Member Story

Member Spotlight: Diane Lebson, CFRE

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Diane Lebson

Diane Lebson, CFRE, co-founder and CEO of Evergreen Philanthropic Solutions, a national consultancy based in Camden, Maine, talks about her experience as a fundraiser.
What was your first job in fundraising?
After a decade of working at United Way in such roles as leading a national literacy initiative and managing the national Board of Trustees, our Board Chair asked me to partner with her in building the national women’s giving program. As an introvert, I was scared to say yes – but since it was the Board Chair asking, I was scared to say no. Taking on that role was the riskiest – and most rewarding – decision I made in my career.

What’s your favorite way to recognize a donor?
As a Gen Xer, I’m a huge fan of unscheduled phone calls. They are so rare an unexpected these days, I often find donors are taken aback by a simple call whose only purpose is to thank them. I usually end up on the phone for a while, as donors share their motivations and how they feel about the organization.

What has been your most rewarding professional experience? What did you learn from it?
See #1 regarding my role leading United Way’s national women’s giving program. From this experience, I learned that fundraising is less about selling and more about connecting to what motivates people to do good things. I also learned that introverts can become successful fundraisers: the program I led raised over $100M per year by the time I moved on to my next opportunity.

What has been your most challenging professional experience? What did you learn from it?
My most challenging professional experience was taking a job with an organization whose mission I fell in love with. That in and of itself is not the challenge – the challenge was that I did not do sufficient due diligence before accepting the role to ensure that it was a good fit for me. There were inherent organizational problems I could not fix from my role – but that impacted my ability to be successful at my job. From this experience, I learned that it is as important to do your homework before taking on a role and that falling in love with a mission or organization is not enough.

How important is it to have a strong community/village within the fundraising profession? What does your community look like and how did you build it?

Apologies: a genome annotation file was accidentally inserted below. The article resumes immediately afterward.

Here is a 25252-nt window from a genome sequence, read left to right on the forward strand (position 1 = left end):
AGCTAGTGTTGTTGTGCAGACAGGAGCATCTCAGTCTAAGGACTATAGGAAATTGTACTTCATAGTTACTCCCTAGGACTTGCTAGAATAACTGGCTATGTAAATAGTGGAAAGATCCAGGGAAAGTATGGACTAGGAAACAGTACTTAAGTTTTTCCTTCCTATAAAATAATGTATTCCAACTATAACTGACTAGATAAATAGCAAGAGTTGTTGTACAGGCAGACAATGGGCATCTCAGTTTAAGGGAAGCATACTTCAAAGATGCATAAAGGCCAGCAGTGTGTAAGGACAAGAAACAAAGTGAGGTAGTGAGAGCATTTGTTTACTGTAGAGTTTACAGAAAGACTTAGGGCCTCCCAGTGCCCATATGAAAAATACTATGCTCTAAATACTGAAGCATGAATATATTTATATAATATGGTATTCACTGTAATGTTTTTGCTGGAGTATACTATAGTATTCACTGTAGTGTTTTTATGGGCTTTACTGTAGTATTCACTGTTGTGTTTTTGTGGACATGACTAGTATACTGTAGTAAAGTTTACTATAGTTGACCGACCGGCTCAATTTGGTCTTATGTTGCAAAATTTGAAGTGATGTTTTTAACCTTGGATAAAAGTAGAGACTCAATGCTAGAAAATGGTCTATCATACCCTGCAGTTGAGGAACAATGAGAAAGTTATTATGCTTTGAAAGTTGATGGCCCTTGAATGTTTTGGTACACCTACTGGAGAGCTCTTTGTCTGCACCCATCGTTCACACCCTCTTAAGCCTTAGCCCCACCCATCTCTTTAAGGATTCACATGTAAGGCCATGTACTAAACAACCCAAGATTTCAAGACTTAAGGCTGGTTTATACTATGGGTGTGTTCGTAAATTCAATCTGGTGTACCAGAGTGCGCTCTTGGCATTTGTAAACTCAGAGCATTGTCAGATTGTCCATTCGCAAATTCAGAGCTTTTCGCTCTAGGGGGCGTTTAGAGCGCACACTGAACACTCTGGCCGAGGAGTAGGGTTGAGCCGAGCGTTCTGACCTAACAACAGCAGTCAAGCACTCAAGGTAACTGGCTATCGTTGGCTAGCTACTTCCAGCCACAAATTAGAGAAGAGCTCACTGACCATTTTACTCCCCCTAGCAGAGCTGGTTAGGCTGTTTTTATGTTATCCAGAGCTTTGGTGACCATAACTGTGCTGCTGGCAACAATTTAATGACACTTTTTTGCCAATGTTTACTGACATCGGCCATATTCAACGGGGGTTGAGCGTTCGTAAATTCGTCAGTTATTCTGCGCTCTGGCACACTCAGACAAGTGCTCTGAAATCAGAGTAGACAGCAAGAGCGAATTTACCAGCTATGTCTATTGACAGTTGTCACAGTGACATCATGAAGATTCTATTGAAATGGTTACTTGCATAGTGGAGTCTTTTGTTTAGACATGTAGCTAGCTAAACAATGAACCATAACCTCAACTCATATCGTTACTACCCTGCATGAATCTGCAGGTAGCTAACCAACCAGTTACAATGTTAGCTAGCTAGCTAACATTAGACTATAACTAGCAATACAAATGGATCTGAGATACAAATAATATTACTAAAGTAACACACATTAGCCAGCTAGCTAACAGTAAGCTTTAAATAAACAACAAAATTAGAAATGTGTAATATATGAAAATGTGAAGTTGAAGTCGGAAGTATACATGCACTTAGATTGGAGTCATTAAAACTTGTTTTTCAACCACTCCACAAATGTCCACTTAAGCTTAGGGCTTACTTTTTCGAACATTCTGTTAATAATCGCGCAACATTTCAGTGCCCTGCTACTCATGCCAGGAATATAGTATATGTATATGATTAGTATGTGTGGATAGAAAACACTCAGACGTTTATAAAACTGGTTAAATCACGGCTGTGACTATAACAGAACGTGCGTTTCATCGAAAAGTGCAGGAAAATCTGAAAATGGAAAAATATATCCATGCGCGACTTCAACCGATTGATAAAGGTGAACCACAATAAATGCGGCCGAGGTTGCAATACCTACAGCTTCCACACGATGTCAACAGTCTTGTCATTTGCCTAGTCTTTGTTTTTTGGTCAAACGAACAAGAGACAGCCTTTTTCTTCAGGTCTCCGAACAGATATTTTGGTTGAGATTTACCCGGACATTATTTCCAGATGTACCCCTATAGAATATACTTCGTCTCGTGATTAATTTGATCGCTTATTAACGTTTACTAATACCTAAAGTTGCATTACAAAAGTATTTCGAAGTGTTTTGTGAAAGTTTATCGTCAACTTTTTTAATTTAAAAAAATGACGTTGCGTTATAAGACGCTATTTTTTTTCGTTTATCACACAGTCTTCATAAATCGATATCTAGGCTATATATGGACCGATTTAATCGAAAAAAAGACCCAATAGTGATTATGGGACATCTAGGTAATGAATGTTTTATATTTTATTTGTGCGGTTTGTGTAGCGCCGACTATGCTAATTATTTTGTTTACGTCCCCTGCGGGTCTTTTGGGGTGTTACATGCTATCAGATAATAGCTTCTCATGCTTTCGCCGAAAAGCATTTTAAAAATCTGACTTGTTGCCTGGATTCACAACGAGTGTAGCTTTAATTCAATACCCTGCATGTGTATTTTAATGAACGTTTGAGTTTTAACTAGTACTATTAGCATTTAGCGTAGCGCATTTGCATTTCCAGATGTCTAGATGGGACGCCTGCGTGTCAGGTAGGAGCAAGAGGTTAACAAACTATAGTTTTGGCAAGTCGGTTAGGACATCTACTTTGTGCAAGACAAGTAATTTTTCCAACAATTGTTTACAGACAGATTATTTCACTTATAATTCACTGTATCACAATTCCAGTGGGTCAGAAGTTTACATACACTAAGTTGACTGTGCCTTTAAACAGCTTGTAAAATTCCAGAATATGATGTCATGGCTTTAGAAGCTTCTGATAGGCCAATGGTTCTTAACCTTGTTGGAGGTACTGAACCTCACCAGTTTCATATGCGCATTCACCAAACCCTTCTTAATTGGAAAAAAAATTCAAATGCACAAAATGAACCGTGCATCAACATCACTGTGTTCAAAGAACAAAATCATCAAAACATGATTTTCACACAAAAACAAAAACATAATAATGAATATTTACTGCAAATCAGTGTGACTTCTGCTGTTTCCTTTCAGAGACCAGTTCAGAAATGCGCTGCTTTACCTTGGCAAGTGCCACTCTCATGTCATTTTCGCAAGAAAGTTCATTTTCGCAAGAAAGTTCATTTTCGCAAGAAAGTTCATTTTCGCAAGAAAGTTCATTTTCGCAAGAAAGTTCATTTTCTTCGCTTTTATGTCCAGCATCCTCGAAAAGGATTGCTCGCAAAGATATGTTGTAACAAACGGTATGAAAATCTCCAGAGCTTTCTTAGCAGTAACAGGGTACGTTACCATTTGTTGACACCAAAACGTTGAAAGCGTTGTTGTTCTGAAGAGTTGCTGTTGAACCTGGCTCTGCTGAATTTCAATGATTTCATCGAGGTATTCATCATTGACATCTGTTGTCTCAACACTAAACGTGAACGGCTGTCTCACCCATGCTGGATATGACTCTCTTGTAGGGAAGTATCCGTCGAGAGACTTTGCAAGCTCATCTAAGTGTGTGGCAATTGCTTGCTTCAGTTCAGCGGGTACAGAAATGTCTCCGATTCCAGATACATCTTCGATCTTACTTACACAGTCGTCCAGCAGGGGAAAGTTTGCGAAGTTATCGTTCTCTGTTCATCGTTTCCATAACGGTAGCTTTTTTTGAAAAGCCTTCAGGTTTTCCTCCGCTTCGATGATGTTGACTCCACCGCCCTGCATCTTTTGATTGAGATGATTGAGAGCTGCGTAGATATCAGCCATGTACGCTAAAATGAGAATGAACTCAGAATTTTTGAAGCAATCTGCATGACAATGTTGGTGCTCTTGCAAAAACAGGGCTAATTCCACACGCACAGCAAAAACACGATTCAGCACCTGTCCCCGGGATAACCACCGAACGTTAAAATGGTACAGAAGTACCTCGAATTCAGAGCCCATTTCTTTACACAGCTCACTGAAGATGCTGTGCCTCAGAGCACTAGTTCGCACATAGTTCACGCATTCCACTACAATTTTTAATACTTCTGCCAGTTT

For me personally, being a consultant based in a rural community where there are few people who do what I do can be lonely. Being a part of AFP has provided me with a network I can go to when I want to bounce ideas off someone and connect with others who understand our work. Particularly during the pandemic, I have appreciated the professional development and virtual community gatherings. I am blessed to have an extensive network that includes many of my former colleagues from United Way, Red Cross, and the numerous clients with whom I had the pleasure of working.

Why did you originally want to be a mentor and apply to the WII Mentor Program?
I feel a personal sense of responsibility to grow the pipeline of women and Black, Indigenous, people of color professionals in fundraising. I have had the privilege of having so many incredible jobs, bosses, mentors – I want to be able to pay those gifts back to others.

What were the positive experiences that came out of your mentor/mentee relationship?
Even though I was a WII Mentor two years ago (!), my mentee and I still get together on a regular basis. She helped me appreciate the value of grit and determination, particularly for young professionals who are navigating challenging times like these.

Describe a moment that surprised you or challenged you during the program?
At one point in the program, my mentee asked me if she could recommend me for the AFP Fellows program. While being invited to be an AFP Fellow wasn’t meant to be at the time she asked, I was flattered that she was looking out for my professional development – just like I was looking out for hers.

How has your mentee positively impacted you?
She has positively impacted me by becoming a leader of the Emerging Leaders mentor program. 

What would you say to someone who might be on the fence about becoming a mentor?
I had moments of self-doubt (what do I possibly have to offer) and concerns about the amount of time it would take. For me, the only commitment I had to make was to show up and be present – everything else worked itself out.

 Quick Takes:
•    Favorite book or podcast: My book, because I spent so much time with it over the past three years! (For A Good Cause: A Practical Guide to Giving Joyfully)

•    Coffee or Tea: Definitely coffee

•    Morning person or Night owl: Morning person (I wouldn’t get my workouts in otherwise)

•    Last show you binge-watched: Inventing Anna (we watched the whole thing this past weekend)

•    Favorite band/artist: U2

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